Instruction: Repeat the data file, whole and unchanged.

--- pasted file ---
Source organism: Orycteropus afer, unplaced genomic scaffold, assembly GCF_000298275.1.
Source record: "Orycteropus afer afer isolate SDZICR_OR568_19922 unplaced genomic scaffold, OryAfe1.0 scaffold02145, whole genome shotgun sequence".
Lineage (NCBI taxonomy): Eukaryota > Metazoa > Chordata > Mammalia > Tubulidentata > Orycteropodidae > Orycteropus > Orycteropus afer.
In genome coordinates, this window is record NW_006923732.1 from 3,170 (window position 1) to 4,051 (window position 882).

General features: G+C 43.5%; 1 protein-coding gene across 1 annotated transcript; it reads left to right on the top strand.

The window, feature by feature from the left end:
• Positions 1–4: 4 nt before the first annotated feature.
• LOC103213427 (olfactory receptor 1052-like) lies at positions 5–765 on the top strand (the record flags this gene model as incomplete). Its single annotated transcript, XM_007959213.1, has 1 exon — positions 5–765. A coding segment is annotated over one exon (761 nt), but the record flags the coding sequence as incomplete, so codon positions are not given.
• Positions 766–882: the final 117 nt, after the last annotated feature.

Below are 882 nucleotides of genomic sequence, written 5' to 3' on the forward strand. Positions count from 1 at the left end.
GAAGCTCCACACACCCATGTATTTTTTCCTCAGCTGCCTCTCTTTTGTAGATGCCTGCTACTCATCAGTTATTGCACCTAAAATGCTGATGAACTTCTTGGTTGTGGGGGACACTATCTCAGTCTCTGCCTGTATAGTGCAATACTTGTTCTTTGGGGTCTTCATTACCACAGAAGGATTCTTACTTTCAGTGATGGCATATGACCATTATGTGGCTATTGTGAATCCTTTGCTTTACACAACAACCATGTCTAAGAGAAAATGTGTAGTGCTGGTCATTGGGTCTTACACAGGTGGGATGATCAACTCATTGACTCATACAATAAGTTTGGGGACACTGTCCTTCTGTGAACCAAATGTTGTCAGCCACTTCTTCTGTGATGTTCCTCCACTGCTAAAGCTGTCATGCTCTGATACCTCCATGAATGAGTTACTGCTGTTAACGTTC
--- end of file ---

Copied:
Source organism: Orycteropus afer, unplaced genomic scaffold, assembly GCF_000298275.1.
Source record: "Orycteropus afer afer isolate SDZICR_OR568_19922 unplaced genomic scaffold, OryAfe1.0 scaffold02145, whole genome shotgun sequence".
Lineage (NCBI taxonomy): Eukaryota > Metazoa > Chordata > Mammalia > Tubulidentata > Orycteropodidae > Orycteropus > Orycteropus afer.
In genome coordinates, this window is record NW_006923732.1 from 3,170 (window position 1) to 4,051 (window position 882).

General features: G+C 43.5%; 1 protein-coding gene across 1 annotated transcript; it reads left to right on the top strand.

The window, feature by feature from the left end:
• Positions 1–4: 4 nt before the first annotated feature.
• LOC103213427 (olfactory receptor 1052-like) lies at positions 5–765 on the top strand (the record flags this gene model as incomplete). Its single annotated transcript, XM_007959213.1, has 1 exon — positions 5–765. A coding segment is annotated over one exon (761 nt), but the record flags the coding sequence as incomplete, so codon positions are not given.
• Positions 766–882: the final 117 nt, after the last annotated feature.

Below are 882 nucleotides of genomic sequence, written 5' to 3' on the forward strand. Positions count from 1 at the left end.
GAAGCTCCACACACCCATGTATTTTTTCCTCAGCTGCCTCTCTTTTGTAGATGCCTGCTACTCATCAGTTATTGCACCTAAAATGCTGATGAACTTCTTGGTTGTGGGGGACACTATCTCAGTCTCTGCCTGTATAGTGCAATACTTGTTCTTTGGGGTCTTCATTACCACAGAAGGATTCTTACTTTCAGTGATGGCATATGACCATTATGTGGCTATTGTGAATCCTTTGCTTTACACAACAACCATGTCTAAGAGAAAATGTGTAGTGCTGGTCATTGGGTCTTACACAGGTGGGATGATCAACTCATTGACTCATACAATAAGTTTGGGGACACTGTCCTTCTGTGAACCAAATGTTGTCAGCCACTTCTTCTGTGATGTTCCTCCACTGCTAAAGCTGTCATGCTCTGATACCTCCATGAATGAGTTACTGCTGTTAACGTTC